AUTHOR(S)
Lisa B. Thorell; Charlotte Skoglund; Almudena Giménez de la Peña

Published: January 2021   Journal: European Child & Adolescent Psychiatry
The aim of the present study was to examine parental experiences of homeschooling during the COVID-19 pandemic in families with or without a child with a mental health condition across Europe. The study included 6720 parents recruited through schools, patient organizations and social media platforms (2002 parents with a child with a mental health condition and 4718 without) from seven European countries.
Relationship between parenting practices and children's screen time during the COVID-19 pandemic in Turkey

AUTHOR(S)
Aslihan Ozturk Eyimaya; Aylin Yalçin Irmak

Published: January 2021   Journal: Journal of Pediatric Nursing

This study investigates the relationship between parenting practices and children's screen time following the COVID-19 outbreak. The population of the present cross-sectional study was the parents of children studying in three randomly-selected schools in the western, eastern and central regions of Turkey. The study data were collected between May 15 and 31, 2020, using a descriptive questionnaire form and the Parenting Practices Scale applied to 1115 parents of children between 6 and 13 years of age. The data were analyzed using the SPSS 21.0 software package, and with descriptive, correlation and multiple regression analyses.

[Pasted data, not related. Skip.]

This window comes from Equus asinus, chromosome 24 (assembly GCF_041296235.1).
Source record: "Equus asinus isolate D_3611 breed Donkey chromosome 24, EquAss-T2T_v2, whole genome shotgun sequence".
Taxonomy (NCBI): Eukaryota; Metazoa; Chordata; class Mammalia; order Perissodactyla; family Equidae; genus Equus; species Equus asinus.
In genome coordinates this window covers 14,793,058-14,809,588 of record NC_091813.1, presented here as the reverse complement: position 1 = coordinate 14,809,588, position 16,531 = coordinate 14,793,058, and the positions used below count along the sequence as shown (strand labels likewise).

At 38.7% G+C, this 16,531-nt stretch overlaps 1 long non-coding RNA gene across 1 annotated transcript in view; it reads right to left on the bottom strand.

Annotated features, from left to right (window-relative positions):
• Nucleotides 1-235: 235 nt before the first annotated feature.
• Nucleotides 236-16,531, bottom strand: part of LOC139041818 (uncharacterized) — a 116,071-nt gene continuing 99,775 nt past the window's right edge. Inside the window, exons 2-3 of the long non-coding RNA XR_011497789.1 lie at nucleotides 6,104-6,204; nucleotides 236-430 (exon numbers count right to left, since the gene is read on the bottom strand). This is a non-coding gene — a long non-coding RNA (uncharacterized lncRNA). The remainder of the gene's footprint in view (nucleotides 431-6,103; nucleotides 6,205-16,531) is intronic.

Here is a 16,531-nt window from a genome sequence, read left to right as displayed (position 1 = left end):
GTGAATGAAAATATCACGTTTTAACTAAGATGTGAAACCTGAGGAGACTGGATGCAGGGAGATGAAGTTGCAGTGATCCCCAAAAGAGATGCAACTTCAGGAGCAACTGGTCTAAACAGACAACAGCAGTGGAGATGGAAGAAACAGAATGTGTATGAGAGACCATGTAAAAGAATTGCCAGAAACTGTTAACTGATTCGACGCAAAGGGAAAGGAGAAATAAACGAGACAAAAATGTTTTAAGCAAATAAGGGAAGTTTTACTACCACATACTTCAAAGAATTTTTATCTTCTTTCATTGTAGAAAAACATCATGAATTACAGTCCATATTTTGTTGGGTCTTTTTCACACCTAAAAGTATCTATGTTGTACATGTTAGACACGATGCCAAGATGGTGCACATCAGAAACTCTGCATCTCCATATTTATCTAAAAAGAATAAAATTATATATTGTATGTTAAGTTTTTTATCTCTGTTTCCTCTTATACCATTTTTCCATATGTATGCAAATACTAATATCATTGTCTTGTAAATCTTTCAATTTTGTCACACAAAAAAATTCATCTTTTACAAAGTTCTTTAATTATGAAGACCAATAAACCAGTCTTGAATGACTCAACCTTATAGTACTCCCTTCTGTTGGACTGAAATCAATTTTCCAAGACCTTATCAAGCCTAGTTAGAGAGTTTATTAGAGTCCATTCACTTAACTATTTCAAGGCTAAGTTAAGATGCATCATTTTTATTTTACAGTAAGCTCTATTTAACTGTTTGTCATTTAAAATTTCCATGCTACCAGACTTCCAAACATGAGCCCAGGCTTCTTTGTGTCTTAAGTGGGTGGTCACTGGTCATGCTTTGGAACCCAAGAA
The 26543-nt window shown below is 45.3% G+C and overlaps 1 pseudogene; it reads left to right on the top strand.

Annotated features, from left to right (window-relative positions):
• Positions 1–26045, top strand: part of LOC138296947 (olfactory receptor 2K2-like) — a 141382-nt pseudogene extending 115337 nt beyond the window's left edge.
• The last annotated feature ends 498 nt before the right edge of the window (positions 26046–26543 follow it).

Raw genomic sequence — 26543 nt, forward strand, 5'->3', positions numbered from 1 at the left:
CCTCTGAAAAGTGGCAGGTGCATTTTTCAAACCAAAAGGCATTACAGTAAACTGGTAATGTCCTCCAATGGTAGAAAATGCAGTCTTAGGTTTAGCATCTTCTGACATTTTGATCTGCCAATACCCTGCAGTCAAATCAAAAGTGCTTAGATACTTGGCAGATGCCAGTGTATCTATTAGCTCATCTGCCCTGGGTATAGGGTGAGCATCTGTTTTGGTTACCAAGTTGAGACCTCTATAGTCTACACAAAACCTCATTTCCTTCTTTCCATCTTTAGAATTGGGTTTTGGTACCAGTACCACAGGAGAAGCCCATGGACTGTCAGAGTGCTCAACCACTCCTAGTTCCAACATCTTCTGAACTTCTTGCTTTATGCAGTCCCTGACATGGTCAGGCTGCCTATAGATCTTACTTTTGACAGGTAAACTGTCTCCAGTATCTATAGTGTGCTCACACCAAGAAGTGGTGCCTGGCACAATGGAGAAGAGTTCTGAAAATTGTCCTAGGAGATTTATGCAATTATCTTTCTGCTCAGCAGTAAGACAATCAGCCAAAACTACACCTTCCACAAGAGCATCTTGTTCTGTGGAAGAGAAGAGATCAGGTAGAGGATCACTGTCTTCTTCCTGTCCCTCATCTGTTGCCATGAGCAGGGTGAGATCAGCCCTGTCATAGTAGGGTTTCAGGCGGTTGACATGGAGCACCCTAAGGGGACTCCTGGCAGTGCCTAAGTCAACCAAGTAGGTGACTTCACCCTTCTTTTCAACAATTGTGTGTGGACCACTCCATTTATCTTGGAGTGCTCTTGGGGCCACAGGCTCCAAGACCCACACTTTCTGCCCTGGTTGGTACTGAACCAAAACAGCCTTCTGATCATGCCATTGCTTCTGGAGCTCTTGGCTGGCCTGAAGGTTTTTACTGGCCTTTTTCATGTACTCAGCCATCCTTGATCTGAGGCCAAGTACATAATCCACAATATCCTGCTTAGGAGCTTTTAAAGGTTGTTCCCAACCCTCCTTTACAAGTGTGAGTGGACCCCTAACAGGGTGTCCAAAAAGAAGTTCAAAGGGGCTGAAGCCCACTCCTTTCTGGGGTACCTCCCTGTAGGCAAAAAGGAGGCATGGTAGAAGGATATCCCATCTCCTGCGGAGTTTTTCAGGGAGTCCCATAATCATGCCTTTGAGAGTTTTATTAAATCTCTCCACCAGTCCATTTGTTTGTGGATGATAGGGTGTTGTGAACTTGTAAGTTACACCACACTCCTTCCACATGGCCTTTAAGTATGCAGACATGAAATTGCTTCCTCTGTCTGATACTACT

What happens when schools shut down? Investigating inequality in students’ reading behavior during Covid-19 in Denmark

AUTHOR(S)
David Reimer; Emil Smith; Ida Gran Andersen (et al.)

Published: January 2021   Journal: Research in Social Stratification and Mobility
The outbreak of Covid-19 in spring 2020 shut down schools around the world and placed parents in charge of their children’s schooling. Research from the lockdown period documents that families differ in their responses to their new responsibility for their children’s homeschooling by socioeconomic status and that the Covid-19 crisis has  increased educational inequality. The  aim  of  this  paper is  to  examine inequality in  children’s reading behavior before, during and after the lockdown of schools in Denmark by analyzing new digital data from a widely used reading app combined with administrative data.
The association between child ADHD symptoms and changes in parental involvement in kindergarten children’s learning during COVID-19

AUTHOR(S)
Moira Wendel; Tessa Ritchie; Maria A. Rogers (et al.)

Published: December 2020   Journal: School Psychology Review